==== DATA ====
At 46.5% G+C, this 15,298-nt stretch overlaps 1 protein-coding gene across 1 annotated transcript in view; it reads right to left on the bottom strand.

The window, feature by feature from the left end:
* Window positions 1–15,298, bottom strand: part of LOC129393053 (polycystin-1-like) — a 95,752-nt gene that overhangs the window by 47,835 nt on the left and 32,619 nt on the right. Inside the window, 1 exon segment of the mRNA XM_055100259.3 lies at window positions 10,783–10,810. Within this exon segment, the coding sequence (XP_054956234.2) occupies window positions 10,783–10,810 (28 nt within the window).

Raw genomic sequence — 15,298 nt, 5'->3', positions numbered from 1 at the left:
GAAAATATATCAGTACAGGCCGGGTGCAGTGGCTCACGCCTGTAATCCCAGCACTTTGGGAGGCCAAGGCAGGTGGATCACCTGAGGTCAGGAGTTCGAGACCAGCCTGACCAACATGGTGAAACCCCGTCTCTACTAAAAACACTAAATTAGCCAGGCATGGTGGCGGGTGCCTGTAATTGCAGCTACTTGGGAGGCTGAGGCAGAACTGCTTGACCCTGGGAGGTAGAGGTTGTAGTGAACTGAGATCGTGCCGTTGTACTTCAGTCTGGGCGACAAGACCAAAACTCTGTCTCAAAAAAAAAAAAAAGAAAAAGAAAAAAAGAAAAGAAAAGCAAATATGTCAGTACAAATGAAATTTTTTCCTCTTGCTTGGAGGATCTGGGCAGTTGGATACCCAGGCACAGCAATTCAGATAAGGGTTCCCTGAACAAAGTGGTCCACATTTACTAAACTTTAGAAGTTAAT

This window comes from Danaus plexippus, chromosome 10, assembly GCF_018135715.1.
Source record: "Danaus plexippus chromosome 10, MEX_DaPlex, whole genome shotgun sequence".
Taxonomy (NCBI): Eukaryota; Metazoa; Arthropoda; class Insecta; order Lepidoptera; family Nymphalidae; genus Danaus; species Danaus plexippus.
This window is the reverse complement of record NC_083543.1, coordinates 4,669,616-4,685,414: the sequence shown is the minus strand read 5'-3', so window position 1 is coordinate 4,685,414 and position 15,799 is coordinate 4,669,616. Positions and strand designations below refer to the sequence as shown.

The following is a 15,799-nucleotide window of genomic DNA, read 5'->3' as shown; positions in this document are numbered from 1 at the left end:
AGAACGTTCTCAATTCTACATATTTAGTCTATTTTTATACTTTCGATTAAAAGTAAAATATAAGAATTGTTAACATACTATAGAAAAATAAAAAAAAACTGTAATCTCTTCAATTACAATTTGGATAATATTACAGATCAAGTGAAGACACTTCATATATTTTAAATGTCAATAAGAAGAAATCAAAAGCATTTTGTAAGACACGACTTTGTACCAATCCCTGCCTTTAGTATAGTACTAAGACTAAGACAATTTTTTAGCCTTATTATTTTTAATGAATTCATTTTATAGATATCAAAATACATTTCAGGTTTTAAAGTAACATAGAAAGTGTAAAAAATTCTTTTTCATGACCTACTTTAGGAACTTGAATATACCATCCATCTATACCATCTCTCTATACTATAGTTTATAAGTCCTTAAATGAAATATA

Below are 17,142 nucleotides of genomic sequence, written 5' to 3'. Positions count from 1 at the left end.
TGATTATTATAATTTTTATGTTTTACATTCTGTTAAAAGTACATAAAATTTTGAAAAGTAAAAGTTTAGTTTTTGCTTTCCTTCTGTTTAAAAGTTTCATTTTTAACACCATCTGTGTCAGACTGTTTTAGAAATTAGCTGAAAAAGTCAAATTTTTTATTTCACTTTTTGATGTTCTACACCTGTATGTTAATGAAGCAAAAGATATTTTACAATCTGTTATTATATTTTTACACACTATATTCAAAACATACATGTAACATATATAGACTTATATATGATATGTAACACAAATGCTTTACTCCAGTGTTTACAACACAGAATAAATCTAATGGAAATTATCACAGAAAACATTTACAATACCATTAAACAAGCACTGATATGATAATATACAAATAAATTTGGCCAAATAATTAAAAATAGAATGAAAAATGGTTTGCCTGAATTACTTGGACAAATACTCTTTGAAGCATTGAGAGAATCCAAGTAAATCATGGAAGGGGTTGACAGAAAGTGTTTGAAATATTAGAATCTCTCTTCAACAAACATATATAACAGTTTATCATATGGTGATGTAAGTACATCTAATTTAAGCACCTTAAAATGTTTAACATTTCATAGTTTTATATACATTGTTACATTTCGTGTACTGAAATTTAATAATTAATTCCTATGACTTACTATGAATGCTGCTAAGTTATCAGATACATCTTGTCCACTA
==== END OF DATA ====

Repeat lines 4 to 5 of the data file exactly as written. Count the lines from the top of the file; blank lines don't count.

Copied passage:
Raw genomic sequence — 15,298 nt, 5'->3', positions numbered from 1 at the left:
GAAAATATATCAGTACAGGCCGGGTGCAGTGGCTCACGCCTGTAATCCCAGCACTTTGGGAGGCCAAGGCAGGTGGATCACCTGAGGTCAGGAGTTCGAGACCAGCCTGACCAACATGGTGAAACCCCGTCTCTACTAAAAACACTAAATTAGCCAGGCATGGTGGCGGGTGCCTGTAATTGCAGCTACTTGGGAGGCTGAGGCAGAACTGCTTGACCCTGGGAGGTAGAGGTTGTAGTGAACTGAGATCGTGCCGTTGTACTTCAGTCTGGGCGACAAGACCAAAACTCTGTCTCAAAAAAAAAAAAAAGAAAAAGAAAAAAAGAAAAGAAAAGCAAATATGTCAGTACAAATGAAATTTTTTCCTCTTGCTTGGAGGATCTGGGCAGTTGGATACCCAGGCACAGCAATTCAGATAAGGGTTCCCTGAACAAAGTGGTCCACATTTACTAAACTTTAGAAGTTAAT